Yesterday, the CDC lifted the mask mandate outdoors. I think it is more psychological than anything else because most people were already using their common sense to judge when they should or should not wear masks. I guess the difference is that now you can go for a walk with a friend without a mask:).
Anyway, it feels good.
Unrelated: Metra UPNW is slowly bringing conductors back on the trains. I started to see conductors walking the trains a couple of weeks ago, and today, I heard for the first time a conductor reprimanding a passenger for not wearing a mask. Starting from June, the conductors will be back in all capacities, checking the passengers’ tickets on the trains. However, I won’t be commuting by then.
Now it really feels like mass vaccination. Igor got J&J on Thursday (as a journalist, through a charity event), so now only Vlad and Dylon need their second shots; everybody else is vaccinated. At least 1/3 of my co-workers are vaccinated as well.
Like everybody else, Illios is in the race between vaccines and new virus variances, but vaccines definitely work! During one of the recent press conferences, Dr. Ezike said that out of 1,800 people currently in the hospitals with COVID-19, only 72 were vaccinated. On the other hand, there are more new cases in the city’s parts with the highest vaccination rates, which tells that people are letting their guards down.
I hope that we are going to win this race, I certainly do!
On Monday, my vaccination group (1C) finally became eligible in Illinois, which meant that I could start to participate in these endless waiting rooms on the Cook County Health Care department. Starting from last Sunday, I already did three of them, and each time with no luck.
I heard from other people how they would spend hours on the phone or online trying to find an appointment. And I started to think that having everything that’s going on in my life, I will have to wait until the vaccine becomes more available – I have no time for than hunt.
On Thursday, I received yet another text alert about the release of appointments and was ready to start trying again when I decided to check my personal email. I do not have much time for that during the workday, not like I am not allowed, but I do not have time. For some reason, I looked at it that very moment (and it was April Fool, mind you:)) and I saw a Palatine Township newsletter. There could be absolutely nothing urgent, but for some reason, I opened it.
The first paragraph read:
April 3 Vaccination available for seniors (65+)
and their caregivers (55+)
While the first part was no news, the second part was, and I could not believe my eyes. There was a phone number to call, and I did. There was no wait, and there was a person, a human being, who answered. I sheepishly started to ask whether that’s true and whether the caregivers indeed are eligible. She asked for my date of birth and said – yes. She put down all my information and said that the vaccination center would call me and please pick up the calls and check my emails.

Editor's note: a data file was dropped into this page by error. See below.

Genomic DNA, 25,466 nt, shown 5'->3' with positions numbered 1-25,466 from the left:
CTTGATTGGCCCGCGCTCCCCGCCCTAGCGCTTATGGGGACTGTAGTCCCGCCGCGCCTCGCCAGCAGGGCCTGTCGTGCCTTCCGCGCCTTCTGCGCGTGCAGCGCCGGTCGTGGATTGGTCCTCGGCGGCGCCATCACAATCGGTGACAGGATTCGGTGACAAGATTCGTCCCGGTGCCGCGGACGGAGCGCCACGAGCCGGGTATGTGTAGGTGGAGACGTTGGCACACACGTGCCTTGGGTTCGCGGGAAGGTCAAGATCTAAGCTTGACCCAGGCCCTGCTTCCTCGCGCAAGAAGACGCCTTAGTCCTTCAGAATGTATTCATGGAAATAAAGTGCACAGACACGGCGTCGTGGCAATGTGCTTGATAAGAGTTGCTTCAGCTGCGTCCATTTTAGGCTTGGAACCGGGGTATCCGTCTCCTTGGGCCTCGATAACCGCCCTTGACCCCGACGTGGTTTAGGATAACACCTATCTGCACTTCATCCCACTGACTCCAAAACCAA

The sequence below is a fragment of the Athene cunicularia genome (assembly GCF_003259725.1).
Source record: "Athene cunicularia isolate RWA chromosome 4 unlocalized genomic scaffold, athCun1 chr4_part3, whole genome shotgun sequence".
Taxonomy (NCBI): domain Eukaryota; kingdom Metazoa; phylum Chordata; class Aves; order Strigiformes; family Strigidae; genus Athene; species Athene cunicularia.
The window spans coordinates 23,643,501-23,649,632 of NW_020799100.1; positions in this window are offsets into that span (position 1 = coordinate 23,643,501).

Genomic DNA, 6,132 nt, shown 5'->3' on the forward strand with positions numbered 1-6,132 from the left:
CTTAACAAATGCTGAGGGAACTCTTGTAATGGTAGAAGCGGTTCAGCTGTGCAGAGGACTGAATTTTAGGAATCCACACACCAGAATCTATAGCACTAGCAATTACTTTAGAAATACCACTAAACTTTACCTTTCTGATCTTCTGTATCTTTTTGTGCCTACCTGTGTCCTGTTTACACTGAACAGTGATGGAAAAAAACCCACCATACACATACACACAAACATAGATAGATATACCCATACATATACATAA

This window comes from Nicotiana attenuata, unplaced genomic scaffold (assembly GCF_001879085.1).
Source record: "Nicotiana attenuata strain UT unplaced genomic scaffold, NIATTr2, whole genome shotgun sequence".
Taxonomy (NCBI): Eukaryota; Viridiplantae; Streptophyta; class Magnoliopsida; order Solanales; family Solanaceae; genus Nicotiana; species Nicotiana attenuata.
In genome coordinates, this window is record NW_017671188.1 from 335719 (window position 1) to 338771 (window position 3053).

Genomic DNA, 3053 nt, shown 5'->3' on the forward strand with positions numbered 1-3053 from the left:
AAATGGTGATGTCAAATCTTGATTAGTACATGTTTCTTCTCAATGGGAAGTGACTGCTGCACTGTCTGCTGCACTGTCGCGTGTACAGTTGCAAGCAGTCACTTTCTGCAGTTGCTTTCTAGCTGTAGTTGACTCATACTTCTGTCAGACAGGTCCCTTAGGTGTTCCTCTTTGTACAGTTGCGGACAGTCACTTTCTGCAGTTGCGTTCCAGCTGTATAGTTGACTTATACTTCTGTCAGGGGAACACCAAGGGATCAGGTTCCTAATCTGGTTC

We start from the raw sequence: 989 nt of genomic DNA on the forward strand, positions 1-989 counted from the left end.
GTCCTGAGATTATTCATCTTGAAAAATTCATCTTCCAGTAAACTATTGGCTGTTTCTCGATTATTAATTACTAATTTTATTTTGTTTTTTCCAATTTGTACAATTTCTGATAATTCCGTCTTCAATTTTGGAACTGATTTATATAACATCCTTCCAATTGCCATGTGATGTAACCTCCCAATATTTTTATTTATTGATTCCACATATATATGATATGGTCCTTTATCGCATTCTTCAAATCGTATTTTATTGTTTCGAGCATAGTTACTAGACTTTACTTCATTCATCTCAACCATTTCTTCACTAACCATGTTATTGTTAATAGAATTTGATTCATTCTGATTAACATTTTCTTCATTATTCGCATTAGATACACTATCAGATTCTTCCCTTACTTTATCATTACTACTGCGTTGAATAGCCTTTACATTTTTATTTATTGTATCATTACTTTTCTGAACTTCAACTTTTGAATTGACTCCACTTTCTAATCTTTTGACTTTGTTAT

Twenty minutes later, my phone rang, and another human being was on the line to verify my information.
I said that I do not want to cut the line, and I am not a full-time caregiver, but the lady said: yes, but you do take care of your mom! Of course, we want you to be vaccinated along with your mom! She told me where I need to go -a senior center on the North Shore, and she added that they do not know which vaccine it is going to be; it will be delivered that morning. But if I would need a second dose, she added, they would schedule it as well.
It all happened so fast! That was the end of my workday on Thursday, and when I came home, I found a consent form in my Inbox. And then it was Friday, and then – today. Everything was organized exceptionally well; there was no wait, the flow was smooth. However, the best part was that when I arrived, they told me that I would get Johnson & Johnson!!! I thought that it would be great, but not that many chances, and it happened! As my mom said, those who are above us realized how little spare time I have!
I acted according to this statement multiple times in the past couple of weeks. I posted this photo on the instagram today and steered some discussion. Luckily, i have enough supporters 🙂 I am so tired of all this “but it is impossible to wear mask all the time!”
Yes, it is possible to workout in a mask! I purposely chose the hardest on your breath machine for this photo – the stair-climber.
In yesterday’s email from our Park District, they mentioned that they are hiring lifeguards and swimming instructors, which means… yes! which means that pools will be open! Yes, most likely, I won’t be there by the time they open but still :). I am happy for Palatine right now.
I am not a sports fan in any sports and any capacity, so I can’t appreciate that they started to sell tickets for some games. But Ravinia… that’s something which makes me smile and anticipate!
I hope, hope, hope one million times that a good portion of the summer things will be back for summer. My mom is keeping asking, “when will we be able to go around without masks,” but as for me, I won’t mind wearing masks for several more months as long as places are open and we can do things.